is the day of the year when we as humans demand more from earth than we can give back. Which entails that humanity’s demand for resources and services exceed what our Earth can regenerate in a given year.
This year we are two days ahead of last year, August 1. It is the earliest day ever recorded. Each year The Global Footprint Network calculates our ecological footprint and our bio-capacity. They measure this in how much water and land we need to supply us with our high demands of consumption and living. The bio-capacity is how much of that Earth can regenerate in a year. When you subtract one from the other, it becomes clear that we almost need two earths to keep giving us what we want, 1.7 to be precise.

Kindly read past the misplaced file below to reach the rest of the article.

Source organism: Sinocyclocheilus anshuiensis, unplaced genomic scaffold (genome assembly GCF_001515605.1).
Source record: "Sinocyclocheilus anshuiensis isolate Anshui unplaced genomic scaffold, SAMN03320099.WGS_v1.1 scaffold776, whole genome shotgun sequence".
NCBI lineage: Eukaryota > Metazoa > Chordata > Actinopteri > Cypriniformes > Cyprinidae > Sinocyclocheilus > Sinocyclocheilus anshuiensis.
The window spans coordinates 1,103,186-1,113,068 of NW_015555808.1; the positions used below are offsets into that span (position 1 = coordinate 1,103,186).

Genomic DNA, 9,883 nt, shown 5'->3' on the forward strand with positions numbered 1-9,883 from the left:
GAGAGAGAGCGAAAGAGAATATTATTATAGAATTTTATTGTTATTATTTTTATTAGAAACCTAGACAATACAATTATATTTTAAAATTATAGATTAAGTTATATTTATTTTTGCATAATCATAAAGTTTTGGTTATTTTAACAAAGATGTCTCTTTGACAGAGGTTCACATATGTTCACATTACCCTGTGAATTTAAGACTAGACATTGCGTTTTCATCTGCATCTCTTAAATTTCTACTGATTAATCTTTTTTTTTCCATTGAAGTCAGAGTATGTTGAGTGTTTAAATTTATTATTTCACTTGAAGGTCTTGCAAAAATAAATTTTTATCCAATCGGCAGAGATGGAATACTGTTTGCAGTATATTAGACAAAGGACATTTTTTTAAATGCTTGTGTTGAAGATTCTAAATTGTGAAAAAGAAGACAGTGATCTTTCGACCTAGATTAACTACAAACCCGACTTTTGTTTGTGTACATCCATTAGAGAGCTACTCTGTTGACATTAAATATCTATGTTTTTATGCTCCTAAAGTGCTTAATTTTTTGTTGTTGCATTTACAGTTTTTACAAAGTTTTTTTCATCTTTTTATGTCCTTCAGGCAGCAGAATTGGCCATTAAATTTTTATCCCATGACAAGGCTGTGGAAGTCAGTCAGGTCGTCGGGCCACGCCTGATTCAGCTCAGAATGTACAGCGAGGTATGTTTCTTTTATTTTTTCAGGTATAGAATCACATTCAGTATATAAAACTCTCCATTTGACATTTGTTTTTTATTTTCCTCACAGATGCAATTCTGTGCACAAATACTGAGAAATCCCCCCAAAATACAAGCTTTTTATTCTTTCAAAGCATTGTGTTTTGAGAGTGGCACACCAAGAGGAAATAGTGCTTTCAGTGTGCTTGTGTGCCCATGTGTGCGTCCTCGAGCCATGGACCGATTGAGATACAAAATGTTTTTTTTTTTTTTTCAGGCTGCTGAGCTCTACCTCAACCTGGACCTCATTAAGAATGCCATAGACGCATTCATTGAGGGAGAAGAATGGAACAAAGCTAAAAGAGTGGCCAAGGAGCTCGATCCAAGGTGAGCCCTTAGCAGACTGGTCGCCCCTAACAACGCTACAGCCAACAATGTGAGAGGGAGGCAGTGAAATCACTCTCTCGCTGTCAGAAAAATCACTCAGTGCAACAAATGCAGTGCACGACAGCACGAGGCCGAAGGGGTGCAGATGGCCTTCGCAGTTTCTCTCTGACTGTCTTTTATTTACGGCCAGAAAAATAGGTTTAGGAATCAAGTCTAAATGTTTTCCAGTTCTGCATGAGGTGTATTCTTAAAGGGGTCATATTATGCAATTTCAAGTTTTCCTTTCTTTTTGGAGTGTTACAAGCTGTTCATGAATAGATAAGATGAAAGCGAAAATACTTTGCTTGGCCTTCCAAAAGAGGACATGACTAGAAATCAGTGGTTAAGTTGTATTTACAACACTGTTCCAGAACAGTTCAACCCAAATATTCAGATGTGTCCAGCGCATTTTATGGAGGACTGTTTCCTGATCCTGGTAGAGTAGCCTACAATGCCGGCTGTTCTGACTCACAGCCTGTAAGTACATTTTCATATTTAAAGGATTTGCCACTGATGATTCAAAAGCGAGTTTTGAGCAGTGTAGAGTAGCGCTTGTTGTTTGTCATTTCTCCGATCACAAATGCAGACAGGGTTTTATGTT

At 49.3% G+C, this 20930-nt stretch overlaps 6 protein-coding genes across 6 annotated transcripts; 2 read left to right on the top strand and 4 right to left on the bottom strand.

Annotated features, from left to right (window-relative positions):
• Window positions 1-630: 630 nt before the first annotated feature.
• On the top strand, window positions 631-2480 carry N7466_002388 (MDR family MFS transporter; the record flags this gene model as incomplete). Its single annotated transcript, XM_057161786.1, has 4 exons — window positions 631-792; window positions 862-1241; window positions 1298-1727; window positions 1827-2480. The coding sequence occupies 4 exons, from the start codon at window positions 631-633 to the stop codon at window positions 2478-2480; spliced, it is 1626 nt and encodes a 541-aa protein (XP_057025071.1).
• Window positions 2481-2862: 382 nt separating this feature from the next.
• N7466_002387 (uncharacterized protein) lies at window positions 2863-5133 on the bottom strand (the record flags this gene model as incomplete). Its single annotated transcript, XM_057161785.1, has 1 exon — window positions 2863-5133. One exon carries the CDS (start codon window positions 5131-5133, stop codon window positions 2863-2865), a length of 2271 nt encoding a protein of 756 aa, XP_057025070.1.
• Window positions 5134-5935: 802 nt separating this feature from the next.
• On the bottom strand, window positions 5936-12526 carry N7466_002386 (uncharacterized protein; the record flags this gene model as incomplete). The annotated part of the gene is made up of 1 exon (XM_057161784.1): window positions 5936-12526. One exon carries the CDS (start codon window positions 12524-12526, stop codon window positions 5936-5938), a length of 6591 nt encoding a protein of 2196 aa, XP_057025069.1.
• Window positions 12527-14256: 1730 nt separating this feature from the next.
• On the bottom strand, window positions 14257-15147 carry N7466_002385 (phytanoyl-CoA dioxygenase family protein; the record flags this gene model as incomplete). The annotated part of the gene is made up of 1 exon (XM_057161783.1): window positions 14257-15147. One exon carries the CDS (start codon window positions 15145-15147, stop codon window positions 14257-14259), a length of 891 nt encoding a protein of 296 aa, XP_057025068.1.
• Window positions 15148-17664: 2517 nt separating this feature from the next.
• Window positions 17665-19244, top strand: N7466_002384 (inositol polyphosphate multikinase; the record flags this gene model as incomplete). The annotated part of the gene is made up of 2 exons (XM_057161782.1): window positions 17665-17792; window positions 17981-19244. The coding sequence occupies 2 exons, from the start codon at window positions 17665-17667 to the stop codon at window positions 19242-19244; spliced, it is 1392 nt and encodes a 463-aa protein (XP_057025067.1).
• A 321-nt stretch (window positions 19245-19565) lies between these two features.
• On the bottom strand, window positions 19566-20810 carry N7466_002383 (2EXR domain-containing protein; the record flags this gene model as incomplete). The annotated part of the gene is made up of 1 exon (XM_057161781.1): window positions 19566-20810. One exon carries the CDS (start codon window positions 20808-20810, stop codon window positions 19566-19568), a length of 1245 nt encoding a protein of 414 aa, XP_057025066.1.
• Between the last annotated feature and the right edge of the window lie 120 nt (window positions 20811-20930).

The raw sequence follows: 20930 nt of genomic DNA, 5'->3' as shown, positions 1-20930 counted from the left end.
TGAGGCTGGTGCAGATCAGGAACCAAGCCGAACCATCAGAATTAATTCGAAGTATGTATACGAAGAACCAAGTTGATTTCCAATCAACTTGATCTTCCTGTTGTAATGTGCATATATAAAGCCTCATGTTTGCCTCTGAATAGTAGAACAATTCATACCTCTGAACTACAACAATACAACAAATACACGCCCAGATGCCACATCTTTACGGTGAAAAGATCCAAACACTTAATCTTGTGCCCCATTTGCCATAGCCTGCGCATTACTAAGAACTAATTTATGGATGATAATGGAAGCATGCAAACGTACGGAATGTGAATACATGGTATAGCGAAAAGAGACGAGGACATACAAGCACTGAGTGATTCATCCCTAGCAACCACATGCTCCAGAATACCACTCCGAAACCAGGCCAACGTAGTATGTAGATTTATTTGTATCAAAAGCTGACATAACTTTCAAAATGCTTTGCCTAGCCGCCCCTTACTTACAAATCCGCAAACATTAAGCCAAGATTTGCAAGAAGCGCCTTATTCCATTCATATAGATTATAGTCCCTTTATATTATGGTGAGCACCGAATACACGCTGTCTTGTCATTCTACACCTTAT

The Earth hasn’t been able to keep up with our demand since 1970, Earth Overshoot Day that year was on December 29. That day has moved forward almost every year. The long-term consequences of this can be food and water shortages, more plants and animals will go extinct and the climate will be further disrupted.
Right now it is like we are spending money we don’t have for things we don’t need. Although, at the moment we are borrowing Earth’s future, research suggests that the situation is reversible. And since we can’t copy and paste our Earth, maybe we should appreciate the one Earth we have a little bit more.